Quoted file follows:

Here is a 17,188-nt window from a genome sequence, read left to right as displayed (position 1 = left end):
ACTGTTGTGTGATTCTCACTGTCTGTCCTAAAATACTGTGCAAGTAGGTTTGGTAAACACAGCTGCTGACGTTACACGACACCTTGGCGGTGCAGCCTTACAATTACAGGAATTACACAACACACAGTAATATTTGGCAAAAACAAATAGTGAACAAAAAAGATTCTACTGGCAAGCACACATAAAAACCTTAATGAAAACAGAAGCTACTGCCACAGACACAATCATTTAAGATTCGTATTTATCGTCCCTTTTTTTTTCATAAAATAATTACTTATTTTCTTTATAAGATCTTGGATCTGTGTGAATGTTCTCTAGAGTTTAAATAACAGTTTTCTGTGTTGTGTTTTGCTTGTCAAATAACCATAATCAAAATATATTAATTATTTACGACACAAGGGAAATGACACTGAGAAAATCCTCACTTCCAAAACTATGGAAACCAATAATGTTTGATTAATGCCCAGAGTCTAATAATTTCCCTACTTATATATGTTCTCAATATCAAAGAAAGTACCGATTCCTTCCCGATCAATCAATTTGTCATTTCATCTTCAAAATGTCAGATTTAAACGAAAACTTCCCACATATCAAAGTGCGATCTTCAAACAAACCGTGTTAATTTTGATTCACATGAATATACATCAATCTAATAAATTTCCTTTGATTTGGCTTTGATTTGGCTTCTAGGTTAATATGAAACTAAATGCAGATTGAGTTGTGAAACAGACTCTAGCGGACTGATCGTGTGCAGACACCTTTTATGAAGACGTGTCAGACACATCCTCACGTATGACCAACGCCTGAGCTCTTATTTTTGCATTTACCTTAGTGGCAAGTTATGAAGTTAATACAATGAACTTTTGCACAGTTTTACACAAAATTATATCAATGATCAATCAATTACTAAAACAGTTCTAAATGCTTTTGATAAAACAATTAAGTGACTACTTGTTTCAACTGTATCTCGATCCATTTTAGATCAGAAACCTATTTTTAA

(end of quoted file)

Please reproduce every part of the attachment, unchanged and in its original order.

Here is a 17,188-nt window from a genome sequence, read left to right as displayed (position 1 = left end):
ACTGTTGTGTGATTCTCACTGTCTGTCCTAAAATACTGTGCAAGTAGGTTTGGTAAACACAGCTGCTGACGTTACACGACACCTTGGCGGTGCAGCCTTACAATTACAGGAATTACACAACACACAGTAATATTTGGCAAAAACAAATAGTGAACAAAAAAGATTCTACTGGCAAGCACACATAAAAACCTTAATGAAAACAGAAGCTACTGCCACAGACACAATCATTTAAGATTCGTATTTATCGTCCCTTTTTTTTTCATAAAATAATTACTTATTTTCTTTATAAGATCTTGGATCTGTGTGAATGTTCTCTAGAGTTTAAATAACAGTTTTCTGTGTTGTGTTTTGCTTGTCAAATAACCATAATCAAAATATATTAATTATTTACGACACAAGGGAAATGACACTGAGAAAATCCTCACTTCCAAAACTATGGAAACCAATAATGTTTGATTAATGCCCAGAGTCTAATAATTTCCCTACTTATATATGTTCTCAATATCAAAGAAAGTACCGATTCCTTCCCGATCAATCAATTTGTCATTTCATCTTCAAAATGTCAGATTTAAACGAAAACTTCCCACATATCAAAGTGCGATCTTCAAACAAACCGTGTTAATTTTGATTCACATGAATATACATCAATCTAATAAATTTCCTTTGATTTGGCTTTGATTTGGCTTCTAGGTTAATATGAAACTAAATGCAGATTGAGTTGTGAAACAGACTCTAGCGGACTGATCGTGTGCAGACACCTTTTATGAAGACGTGTCAGACACATCCTCACGTATGACCAACGCCTGAGCTCTTATTTTTGCATTTACCTTAGTGGCAAGTTATGAAGTTAATACAATGAACTTTTGCACAGTTTTACACAAAATTATATCAATGATCAATCAATTACTAAAACAGTTCTAAATGCTTTTGATAAAACAATTAAGTGACTACTTGTTTCAACTGTATCTCGATCCATTTTAGATCAGAAACCTATTTTTAA